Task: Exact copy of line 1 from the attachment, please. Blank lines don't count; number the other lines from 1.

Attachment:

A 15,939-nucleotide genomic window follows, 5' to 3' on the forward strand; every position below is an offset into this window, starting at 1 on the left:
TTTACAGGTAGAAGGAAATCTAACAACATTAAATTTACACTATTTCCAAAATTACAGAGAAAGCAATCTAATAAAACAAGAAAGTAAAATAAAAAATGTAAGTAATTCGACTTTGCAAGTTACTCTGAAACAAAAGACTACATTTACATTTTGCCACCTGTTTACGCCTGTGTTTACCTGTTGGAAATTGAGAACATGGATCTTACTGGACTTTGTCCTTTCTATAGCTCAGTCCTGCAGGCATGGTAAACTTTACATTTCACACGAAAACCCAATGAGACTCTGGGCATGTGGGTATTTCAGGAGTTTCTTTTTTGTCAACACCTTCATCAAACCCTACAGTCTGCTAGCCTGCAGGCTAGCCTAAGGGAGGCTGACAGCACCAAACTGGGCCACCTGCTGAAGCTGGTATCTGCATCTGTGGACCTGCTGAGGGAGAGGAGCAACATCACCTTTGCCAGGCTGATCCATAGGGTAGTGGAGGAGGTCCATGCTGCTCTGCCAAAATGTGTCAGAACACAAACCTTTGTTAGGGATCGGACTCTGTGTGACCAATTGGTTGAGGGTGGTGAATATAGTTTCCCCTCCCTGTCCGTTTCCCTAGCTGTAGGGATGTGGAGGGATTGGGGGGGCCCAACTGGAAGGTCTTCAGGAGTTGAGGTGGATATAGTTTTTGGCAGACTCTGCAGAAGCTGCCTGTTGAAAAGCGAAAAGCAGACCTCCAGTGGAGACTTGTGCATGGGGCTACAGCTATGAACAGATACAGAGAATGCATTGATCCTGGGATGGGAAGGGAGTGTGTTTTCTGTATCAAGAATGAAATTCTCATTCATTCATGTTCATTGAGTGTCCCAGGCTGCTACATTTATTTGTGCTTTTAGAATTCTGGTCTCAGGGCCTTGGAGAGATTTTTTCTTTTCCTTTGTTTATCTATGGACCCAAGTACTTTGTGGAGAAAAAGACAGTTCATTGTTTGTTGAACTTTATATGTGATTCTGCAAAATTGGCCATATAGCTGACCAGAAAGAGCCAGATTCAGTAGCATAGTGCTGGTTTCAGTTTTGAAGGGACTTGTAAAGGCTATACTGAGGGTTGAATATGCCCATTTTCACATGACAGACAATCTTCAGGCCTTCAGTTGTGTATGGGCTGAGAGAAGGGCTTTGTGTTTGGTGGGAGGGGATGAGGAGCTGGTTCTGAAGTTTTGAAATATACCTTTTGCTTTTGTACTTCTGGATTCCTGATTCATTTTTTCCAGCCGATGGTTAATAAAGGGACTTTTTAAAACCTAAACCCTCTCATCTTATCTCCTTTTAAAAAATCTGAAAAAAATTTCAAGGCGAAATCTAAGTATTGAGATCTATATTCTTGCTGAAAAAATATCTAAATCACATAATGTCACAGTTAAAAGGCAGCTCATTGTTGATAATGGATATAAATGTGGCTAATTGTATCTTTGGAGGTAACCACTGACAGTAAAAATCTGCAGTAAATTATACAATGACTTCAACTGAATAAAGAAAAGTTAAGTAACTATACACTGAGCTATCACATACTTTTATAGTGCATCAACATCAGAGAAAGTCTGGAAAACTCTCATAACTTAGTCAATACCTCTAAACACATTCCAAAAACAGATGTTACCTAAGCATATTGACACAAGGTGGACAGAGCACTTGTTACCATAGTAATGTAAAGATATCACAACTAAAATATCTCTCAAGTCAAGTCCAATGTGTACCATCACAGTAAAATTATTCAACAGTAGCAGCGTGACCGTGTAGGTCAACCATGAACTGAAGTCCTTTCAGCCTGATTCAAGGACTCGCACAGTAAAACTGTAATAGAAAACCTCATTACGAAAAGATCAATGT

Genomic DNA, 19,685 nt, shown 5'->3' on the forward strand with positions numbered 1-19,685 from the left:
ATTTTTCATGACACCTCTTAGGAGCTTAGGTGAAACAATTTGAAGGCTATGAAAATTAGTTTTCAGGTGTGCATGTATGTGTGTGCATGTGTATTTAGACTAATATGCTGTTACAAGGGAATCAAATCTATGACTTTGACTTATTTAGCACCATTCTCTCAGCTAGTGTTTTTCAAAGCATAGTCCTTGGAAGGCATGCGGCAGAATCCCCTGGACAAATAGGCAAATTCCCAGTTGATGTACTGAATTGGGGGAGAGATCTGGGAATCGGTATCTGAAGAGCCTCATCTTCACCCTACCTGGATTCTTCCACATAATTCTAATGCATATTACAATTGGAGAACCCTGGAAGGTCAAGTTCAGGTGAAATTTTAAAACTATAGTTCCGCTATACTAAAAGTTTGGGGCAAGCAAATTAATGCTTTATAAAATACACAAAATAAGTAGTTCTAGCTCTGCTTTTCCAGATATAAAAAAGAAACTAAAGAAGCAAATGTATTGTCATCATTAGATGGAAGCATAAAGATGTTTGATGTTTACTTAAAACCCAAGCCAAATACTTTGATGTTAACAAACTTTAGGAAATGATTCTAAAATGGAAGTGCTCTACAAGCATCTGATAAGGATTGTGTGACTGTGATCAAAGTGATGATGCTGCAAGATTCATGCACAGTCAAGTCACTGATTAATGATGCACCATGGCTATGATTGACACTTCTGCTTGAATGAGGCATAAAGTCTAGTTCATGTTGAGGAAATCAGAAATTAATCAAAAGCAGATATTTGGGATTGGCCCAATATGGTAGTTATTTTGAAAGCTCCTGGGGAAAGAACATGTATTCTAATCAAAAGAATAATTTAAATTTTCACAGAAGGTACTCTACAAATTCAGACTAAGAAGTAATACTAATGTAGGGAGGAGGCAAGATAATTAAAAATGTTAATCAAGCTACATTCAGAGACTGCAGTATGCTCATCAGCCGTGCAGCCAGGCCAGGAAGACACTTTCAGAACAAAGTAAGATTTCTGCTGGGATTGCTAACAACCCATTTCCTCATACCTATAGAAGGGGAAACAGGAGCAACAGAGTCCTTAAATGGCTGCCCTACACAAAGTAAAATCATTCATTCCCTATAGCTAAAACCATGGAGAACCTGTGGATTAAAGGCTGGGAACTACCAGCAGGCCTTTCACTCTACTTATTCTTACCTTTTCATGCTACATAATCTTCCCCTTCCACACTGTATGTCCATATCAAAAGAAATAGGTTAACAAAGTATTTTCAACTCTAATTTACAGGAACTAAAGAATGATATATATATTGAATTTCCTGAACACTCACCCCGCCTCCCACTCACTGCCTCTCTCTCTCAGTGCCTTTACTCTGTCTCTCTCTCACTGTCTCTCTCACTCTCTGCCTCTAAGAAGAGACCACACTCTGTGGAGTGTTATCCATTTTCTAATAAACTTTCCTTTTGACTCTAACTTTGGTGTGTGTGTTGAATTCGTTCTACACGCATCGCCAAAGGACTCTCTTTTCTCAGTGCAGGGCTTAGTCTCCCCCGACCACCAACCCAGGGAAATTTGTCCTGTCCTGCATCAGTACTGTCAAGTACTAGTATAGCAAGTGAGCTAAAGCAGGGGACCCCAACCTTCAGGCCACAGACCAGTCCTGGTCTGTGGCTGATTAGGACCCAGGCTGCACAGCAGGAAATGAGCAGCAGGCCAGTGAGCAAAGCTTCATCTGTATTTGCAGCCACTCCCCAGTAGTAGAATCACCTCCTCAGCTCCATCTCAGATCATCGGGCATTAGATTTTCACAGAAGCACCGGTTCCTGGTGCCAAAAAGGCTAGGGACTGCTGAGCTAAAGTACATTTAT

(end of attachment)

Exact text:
A 15,939-nucleotide genomic window follows, 5' to 3' on the forward strand; every position below is an offset into this window, starting at 1 on the left: